Military will test brain implants to monitor and treat PTSD

Military will test brain implants to monitor and treat PTSD

The United States military plans to treat and monitor psychiatric disorders including Post Traumatic Stress Disorder (PTSD) with high-tech devices implanted into patients’ brains. The five-year, $70 million program was launched by Defense Advanced Research Projects Agency (DARPA). The program aims to help military personnel suffering from psychiatric disorders such as PTSD, depression, and anxiety.

 “We’ve seen far too many times where military personnel have neuropsychiatric disorders and there’s very few options,” Justin Sanchez, a program manager at DARPA, told NPR. In 2013, DARPA announced it would take advantage of President Obama’s initiative to explore the human brain. The program’s funding will develop the electronic devices in order to monitor and electrically stimulate specific brain circuits.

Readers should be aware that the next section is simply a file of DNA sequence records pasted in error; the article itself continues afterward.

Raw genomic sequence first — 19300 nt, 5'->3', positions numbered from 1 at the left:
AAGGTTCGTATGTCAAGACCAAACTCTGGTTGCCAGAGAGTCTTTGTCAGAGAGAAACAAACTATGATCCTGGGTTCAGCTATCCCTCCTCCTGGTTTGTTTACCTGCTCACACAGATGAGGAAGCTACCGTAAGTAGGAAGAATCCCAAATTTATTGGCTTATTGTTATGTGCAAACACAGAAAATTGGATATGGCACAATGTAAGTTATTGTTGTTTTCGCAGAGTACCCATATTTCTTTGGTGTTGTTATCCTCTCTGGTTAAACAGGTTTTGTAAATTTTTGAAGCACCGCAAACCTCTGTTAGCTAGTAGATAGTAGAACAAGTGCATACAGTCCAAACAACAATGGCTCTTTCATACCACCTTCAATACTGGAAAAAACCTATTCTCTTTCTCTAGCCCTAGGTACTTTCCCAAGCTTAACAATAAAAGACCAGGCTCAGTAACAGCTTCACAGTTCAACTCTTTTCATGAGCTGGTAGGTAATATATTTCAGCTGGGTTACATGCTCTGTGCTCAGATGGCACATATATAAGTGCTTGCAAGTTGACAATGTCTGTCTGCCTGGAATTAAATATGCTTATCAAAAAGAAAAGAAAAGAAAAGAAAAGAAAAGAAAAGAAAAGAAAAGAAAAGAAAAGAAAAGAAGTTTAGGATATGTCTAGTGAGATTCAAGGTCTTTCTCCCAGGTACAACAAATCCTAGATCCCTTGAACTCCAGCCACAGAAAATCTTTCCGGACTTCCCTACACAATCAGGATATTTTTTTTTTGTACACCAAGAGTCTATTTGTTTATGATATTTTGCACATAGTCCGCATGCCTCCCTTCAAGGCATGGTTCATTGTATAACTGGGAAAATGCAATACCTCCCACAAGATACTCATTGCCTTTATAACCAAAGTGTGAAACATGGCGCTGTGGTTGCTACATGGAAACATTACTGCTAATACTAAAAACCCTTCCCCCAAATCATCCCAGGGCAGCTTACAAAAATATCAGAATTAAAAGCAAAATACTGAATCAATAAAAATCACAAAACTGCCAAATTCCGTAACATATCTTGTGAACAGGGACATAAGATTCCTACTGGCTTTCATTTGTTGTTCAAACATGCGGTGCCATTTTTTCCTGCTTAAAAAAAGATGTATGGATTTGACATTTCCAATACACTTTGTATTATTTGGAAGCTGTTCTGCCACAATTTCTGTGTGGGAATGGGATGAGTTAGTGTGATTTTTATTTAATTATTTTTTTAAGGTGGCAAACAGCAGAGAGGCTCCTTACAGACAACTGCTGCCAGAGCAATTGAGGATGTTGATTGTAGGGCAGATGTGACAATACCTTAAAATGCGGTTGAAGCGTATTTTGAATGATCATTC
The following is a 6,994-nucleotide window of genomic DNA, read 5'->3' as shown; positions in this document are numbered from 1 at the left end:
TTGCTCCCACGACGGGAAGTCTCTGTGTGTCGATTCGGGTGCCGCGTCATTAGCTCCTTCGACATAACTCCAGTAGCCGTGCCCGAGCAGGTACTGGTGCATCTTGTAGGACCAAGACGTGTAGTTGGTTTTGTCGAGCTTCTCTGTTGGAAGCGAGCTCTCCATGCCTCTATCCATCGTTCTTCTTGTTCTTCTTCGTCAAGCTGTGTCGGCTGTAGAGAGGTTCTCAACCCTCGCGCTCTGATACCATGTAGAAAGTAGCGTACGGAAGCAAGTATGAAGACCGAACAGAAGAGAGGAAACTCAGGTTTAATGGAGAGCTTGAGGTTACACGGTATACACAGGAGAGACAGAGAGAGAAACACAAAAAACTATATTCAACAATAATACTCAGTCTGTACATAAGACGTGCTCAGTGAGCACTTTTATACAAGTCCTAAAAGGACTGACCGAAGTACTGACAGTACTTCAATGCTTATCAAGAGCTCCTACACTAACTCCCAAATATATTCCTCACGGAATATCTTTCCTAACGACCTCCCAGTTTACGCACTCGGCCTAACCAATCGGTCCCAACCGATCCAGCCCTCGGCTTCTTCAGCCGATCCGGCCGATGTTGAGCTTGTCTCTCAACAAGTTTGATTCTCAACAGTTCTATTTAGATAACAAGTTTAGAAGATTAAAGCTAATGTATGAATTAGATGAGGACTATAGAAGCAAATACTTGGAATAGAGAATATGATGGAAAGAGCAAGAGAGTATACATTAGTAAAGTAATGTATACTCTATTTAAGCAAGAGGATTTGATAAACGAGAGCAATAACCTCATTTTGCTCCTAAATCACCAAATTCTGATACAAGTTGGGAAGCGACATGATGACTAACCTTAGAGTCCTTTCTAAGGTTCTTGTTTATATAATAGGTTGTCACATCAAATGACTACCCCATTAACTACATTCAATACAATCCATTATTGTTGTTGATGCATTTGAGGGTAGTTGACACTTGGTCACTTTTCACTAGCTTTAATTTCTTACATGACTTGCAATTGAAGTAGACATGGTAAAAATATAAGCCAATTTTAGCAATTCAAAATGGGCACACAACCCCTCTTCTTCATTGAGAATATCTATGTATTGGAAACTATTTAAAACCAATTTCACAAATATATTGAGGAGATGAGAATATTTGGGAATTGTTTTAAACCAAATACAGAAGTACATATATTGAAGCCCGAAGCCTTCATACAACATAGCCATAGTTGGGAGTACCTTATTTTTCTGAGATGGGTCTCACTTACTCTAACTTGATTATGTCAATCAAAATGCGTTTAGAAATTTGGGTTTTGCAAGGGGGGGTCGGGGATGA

Simple versions of the future brain implants are already being used to help patients with Parkinson’s according to Sanchez. The team, led by researcher at the University of California San Francisco in conjunction with Massachusetts General Hospital, plan to begin with volunteers who already have probes in their brains because of Parkinson’s or epilepsy.

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